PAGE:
And the cheating starts up again! One of the downsides to a large-scale producer organization like OPEC is that there’s a huge incentive to cheat on supply restrictions. If enough of the organization goes through with it, the price of whatever’s produced—in this case, per barrel of oil—increases, and so too the revenue of whoever cheats. Right now, the cheater’s hat goes to the United Arab Emirates, who produced significantly over its quota for August, reports note.
This would be bad enough under general circumstances—any break with faith undermines the whole group, who immediately wonders why it isn’t cheating and bringing in all that cash itself—but the UAE is actually the third-largest producer in the entire organization. Bad enough if a small country does it—this can be handwaved away for a combination of need and minimal impact—but if one of the bigger suppliers does it, it destabilizes the whole agreement. The reports note the UAE shipped an average of 2.693 million barrels per day, around 100,000 more per day than agreed upon, which over a month is about three million barrels extra. Given the current price of oil, approaching $40 a barrel for both WTI and Brent, the motivation to cheat becomes clear.
It Was a Fine, Fine Week for Swine
It hasn’t exactly been a great year for a lot of commodities, especially given the disaster that was most of spring into summer. But recovery has been in the cards for a while, and now, with December lean hog futures out, the world is looking a little brighter for hog farmers and pork futures buyers all over.
December hog futures came in at $62.55, which represents a six-month high. Granted, the preceding six months weren’t exactly great shakes in the hog market, but price recovery like that suggests that things are indeed improving and getting back to something like normal. While average US hog weights are under the levels seen last year, that’s actually a good sign, suggesting that the pork industry is making recovery happen and getting through the backlog of hogs needing slaughtered and brought to store shelves. With holiday demand coming up, and ham absolutely on the menu on a lot of Christmas dinner tables, it’s a safe bet that prices will continue at least something of an upward slide as demand increases.
Indian Rice Prices Hit 18-Month High Amid Tightening Supply
Even now, six months after the coronavirus first showed up, it’s still causing havoc in the commodities market. The latest reports are focused on rice, as word out of India suggests prices are climbing to highs not seen in a year and a half.
The reason for the gains won’t surprise many; the supply is starting to choke in India, and all thanks to supply chain disruptions traced back to various coronavirus-related issues. In fact, supply issues are starting to get so pronounced, reports note, that Bangladesh may have to start importing rice. Bangladesh reportedly had quite a bit of bad weather and the like—some are citing “natural calamities” as a major reason of supply strictures—so to see Bangladesh looking to import rice is a pretty bad sign that something’s gone wrong. Worse, demand is as strong as it’s ever been, reports note, which means getting rice out the door and into people’s hands will be increasingly difficult going forward.
Chinese Corn Buying Price Jump Seems to Have Been Absorbed By The Market
Here’s a point that might prove amazing going forward; while we know that the Chinese have been on an absolute tear when it comes to buying anything agricultural. At this rate, a small child could set up a lemonade stand in Beijing and come home a millionaire. Interestingly enough, the recent major corn purchase the Chinese made with the US was enough to boost the price of corn…just not for very long.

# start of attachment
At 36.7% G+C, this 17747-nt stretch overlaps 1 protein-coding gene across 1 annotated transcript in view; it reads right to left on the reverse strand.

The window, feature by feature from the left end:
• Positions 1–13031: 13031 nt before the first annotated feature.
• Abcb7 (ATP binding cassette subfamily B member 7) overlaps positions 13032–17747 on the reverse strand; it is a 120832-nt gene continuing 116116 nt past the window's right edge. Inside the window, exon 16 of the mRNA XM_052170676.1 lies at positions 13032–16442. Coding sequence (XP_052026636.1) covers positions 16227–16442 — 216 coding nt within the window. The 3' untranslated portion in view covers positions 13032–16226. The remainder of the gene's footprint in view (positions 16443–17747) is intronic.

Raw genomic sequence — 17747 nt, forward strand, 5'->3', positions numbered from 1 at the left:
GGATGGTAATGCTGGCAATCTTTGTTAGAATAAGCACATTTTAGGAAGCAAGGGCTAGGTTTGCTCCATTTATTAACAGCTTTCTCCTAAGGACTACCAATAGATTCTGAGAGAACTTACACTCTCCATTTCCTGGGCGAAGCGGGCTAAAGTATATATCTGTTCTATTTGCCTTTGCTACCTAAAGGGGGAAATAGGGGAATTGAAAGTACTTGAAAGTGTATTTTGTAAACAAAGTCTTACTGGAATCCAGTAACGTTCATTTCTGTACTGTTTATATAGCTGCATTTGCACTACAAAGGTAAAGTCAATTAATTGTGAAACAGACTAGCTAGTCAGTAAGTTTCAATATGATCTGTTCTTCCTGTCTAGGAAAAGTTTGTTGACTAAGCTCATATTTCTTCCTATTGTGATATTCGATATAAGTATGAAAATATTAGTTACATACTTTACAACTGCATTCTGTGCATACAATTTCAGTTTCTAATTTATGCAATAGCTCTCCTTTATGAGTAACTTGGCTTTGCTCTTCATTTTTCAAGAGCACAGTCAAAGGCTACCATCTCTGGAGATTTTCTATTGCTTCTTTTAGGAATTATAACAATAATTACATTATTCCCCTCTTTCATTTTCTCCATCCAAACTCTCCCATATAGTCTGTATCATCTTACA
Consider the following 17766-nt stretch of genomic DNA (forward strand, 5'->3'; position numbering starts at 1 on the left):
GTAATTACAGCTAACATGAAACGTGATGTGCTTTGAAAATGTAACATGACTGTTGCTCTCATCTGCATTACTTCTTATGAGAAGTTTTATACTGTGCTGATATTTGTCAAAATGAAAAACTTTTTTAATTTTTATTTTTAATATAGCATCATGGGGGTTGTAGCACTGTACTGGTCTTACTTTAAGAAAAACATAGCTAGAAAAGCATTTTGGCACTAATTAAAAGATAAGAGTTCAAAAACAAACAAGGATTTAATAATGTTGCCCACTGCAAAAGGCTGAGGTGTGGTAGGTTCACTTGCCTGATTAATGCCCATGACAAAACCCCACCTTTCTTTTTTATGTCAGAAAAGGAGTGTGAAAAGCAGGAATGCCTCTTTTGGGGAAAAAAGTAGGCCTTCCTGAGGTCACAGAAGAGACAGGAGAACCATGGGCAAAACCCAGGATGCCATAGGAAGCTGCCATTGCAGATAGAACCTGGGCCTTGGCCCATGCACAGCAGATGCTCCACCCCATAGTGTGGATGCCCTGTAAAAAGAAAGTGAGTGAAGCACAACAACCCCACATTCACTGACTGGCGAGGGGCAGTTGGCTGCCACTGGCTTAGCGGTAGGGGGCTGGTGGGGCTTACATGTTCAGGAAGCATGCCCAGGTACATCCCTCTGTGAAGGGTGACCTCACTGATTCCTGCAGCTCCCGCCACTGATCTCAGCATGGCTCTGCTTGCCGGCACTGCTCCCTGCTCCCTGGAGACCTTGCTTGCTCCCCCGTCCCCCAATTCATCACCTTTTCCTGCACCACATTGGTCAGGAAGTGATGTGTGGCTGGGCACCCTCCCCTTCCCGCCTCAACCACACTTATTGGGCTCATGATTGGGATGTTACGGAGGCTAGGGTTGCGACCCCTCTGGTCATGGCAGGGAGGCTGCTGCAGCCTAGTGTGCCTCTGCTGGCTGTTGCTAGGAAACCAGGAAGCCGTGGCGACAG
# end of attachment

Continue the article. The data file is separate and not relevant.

While recent gains pushed corn prices in the US to the highest that had been seen since March, the gains simply didn’t hold as recent trading saw corn fall back to around the day’s low. Supply issues seem to be in good order, but there are potential issues coming that may hinder gains a bit. For instance, the potential for hard frost in some states—North Dakota and Minnesota, certainly, but even western Nebraska could be in for a cold snap—can’t be ruled out, and some extra rainfall is set to hit, but won’t be much help for matured crops. It may even hinder harvesting, especially if the corn has to be dried ahead of sale. It’s entirely possible that, even with the quantities the Chinese bought, they may have gotten the best deal they could.
Disney+’s Newest Feature Will Make Watch Parties a Breeze
Watching videos at home, many are discovering, is your safest entertainment alternative, and in some ways, actually less expensive while still being almost as much fun. Streaming services have stepped up to fill in the gap left behind by movie theaters and a movie industry that’s produced very little in the last six months due to the coronavirus. Disney+ is rolling out a new feature known as GroupWatch that should make the homebound viewership concept a bit more entertaining.
GroupWatch is, essentially, a tool to make an online watch party happen at virtually any time. It’s only available in Canada right now, strangely enough, but if it finally goes live, Disney+ subscribers will be able to make small watch parties at virtually any time, sending out codes to up to six people to watch the show at the same time. This isn’t the first time someone’s tried this; Amazon, both on Amazon Prime Video and on Twitch, has been staging virtual watch parties for some time now. Though it’s a safe bet few if any threw over Disney+ for Amazon Prime over a lack of watch party support, narrowing the gap on features is seldom a bad move.